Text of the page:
A coalition of conservation groups, including the Center for Biological Diversity, the Southern Utah Wilderness Alliance and others, recently filed a 253-page “request for agency action” urging the Utah Department of Air Quality to revoke its recent approval of a new oil refinery in Green River, Utah. The refinery is planned by the Calgary-based U.S. Tar Sands. Read the rest of this entry »
Richard Heinberg and the Post Carbon Institute, in a new book, have effectively deconstructed the supposed benefits—foisted upon us by the oil industry—of the hydraulic fracturing method of gas and oil extraction, or fracking..
In his latest book, SNAKE OIL: How Fracking’s False Promise of Plenty Imperils Our Future, Heinberg—journalist, author and senior fellow at the Post Carbon Institute—says the “false hype” surrounding shale gas and oil production “has hijacked America’s energy conversation.”
Heinberg’s research shows that “rather than offering the nation a century of cheap energy and economic prosperity, fracking may well present us with a short-term bubble that comes with exceeding high economic and environmental costs.”
He continues, “Horizontal drilling and hydrofracturing (“fracking”) for oil and gas pose a danger not just to local water and air quality, but also to sound energy policy, and therefore to our collective ability to avert the greatest human-made economic and environmental catastrophe in history.” Read the rest of this entry »
We know that it’s wise to take care of Mother Nature, and not just because it’s not nice to do otherwise. From a business standpoint it’s even wiser to invest in nature.
In his new book, Nature’s Fortune, Mark R. Tercek, president and CEO of The Nature Conservancy, makes a strong and impassioned case that business and environmental interests must align for everyone’s long-term benefit. And that includes the planet. New win-win alignments may be closer to reality than many might realize. Read the rest of this entry »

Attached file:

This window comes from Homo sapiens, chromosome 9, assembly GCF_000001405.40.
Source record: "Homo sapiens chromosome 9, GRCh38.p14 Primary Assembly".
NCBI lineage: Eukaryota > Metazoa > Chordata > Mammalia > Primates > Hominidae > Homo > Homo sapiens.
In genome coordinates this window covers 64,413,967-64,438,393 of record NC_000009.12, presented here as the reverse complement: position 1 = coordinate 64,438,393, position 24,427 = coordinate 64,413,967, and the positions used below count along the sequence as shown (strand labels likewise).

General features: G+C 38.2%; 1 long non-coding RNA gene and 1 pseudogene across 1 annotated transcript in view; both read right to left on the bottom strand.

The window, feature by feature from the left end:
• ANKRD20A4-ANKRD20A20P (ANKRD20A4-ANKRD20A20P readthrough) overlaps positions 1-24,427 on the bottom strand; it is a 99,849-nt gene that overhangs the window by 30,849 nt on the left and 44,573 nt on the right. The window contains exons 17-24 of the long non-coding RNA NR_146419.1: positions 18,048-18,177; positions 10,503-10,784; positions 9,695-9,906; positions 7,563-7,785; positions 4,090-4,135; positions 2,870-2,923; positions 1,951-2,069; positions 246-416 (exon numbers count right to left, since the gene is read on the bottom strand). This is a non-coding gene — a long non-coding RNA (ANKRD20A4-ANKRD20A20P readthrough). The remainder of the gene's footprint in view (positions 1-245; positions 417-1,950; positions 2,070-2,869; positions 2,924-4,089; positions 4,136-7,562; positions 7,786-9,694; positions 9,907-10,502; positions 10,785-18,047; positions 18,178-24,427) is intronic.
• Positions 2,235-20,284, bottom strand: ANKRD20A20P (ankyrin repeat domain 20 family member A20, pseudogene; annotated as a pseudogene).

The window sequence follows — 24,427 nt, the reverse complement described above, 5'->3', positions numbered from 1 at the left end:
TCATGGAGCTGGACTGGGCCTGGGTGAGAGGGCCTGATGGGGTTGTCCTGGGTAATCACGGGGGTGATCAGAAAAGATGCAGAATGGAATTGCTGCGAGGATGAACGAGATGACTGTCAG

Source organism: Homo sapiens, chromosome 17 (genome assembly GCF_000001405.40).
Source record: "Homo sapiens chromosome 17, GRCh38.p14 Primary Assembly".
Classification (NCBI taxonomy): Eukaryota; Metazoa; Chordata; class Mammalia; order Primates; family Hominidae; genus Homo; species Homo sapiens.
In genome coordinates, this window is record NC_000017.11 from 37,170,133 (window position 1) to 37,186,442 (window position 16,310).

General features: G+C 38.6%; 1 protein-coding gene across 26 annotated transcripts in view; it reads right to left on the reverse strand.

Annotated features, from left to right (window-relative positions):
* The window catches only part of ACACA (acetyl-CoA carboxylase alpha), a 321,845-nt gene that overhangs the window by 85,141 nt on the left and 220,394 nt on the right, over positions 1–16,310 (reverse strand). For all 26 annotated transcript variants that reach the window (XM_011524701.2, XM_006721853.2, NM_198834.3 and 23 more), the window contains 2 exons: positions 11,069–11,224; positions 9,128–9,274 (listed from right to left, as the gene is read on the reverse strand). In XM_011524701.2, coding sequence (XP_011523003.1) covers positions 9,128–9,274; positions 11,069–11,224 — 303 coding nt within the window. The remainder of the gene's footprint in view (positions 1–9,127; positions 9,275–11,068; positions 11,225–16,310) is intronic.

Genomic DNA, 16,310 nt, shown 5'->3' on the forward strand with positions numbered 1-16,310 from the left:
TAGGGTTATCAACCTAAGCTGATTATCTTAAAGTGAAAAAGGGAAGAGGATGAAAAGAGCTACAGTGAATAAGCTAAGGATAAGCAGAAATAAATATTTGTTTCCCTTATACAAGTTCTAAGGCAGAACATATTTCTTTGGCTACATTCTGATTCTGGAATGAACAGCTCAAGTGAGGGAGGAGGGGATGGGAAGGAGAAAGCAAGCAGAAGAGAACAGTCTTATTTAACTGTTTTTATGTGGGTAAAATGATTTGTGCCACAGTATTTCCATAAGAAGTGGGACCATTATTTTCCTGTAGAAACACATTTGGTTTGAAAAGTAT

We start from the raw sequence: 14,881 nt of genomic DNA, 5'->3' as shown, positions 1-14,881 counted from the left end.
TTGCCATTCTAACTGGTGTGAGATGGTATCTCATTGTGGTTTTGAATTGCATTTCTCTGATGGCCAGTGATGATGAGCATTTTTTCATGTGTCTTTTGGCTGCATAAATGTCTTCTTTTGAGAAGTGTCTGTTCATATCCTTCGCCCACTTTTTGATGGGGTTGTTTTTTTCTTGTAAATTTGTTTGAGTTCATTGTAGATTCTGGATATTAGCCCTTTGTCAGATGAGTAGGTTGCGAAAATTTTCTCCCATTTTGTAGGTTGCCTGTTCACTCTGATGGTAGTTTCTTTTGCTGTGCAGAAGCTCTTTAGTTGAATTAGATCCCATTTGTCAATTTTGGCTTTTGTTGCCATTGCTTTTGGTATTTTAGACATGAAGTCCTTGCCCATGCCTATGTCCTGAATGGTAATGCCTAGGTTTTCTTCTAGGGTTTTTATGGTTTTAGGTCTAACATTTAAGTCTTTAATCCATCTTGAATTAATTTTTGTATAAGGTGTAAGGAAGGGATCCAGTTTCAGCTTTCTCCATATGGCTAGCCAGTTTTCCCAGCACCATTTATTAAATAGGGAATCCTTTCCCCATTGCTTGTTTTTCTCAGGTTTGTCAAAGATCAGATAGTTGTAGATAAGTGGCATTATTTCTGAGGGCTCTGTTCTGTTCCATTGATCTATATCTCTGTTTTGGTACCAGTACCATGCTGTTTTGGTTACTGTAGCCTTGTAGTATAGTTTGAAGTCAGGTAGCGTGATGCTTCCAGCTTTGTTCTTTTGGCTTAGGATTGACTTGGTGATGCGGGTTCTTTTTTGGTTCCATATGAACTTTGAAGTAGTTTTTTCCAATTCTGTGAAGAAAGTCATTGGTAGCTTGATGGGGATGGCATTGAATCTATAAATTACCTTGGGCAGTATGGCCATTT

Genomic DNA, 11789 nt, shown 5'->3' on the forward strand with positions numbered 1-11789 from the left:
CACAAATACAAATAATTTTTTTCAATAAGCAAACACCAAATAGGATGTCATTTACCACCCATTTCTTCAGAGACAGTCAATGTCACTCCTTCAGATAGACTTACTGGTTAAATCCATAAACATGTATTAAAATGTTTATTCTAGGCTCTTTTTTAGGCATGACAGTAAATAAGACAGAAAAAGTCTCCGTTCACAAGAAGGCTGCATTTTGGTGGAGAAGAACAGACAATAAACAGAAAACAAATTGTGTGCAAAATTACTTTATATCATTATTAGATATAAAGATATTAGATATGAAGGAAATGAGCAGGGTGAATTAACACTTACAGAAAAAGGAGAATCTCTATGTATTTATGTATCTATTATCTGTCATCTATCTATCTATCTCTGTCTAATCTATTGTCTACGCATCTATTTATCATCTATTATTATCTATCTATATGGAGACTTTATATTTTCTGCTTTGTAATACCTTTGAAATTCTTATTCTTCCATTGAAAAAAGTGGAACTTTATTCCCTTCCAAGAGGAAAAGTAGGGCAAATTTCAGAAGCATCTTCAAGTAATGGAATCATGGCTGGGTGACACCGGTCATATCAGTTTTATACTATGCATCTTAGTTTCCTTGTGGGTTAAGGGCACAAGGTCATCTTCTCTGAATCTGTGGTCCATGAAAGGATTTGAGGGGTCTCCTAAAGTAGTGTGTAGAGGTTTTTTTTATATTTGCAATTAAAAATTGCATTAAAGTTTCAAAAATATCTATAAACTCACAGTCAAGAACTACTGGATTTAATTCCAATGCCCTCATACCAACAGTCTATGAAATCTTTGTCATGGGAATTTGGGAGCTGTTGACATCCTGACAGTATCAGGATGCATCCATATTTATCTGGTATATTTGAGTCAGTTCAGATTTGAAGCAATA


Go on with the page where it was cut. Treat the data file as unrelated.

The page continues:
New York City Mayor Michael Bloomberg’s recent warning and major initiative about the impact of climate change on the city might seem like something out of a science fiction novel, maybe Flood by Stephen Baxter. But it’s not SF.
Major portions of the city could be underwater sooner than you think if actions are not taken now.
“I strongly believe we have to prepare for what scientists say is a likely scenario,” Bloomberg said at a press briefing last month at the Brooklyn Navy Yard. Read the rest of this entry »
The question posed by a guest blogger on ThinkProgress was, “How will ExxonMobil adapt to climate change crisis it helped create?”
Given the oil major’s history the answer should have been pretty obvious, until one saw who wrote the piece: Jane Dale Owen, the granddaughter of Robert Lee Blaffer, one of the founders of Humble Oil and Refining Company, the parent company of ExxonMobil.
Owen is president and founder of Citizens League for Environmental Action Now (CLEAN) www.cleanhouston.org, an organization that provides news, information and education about global and local environmental issues.
Given that background, the premise got somewhat interesting, so let’s see what Owen had to say. Read the rest of this entry »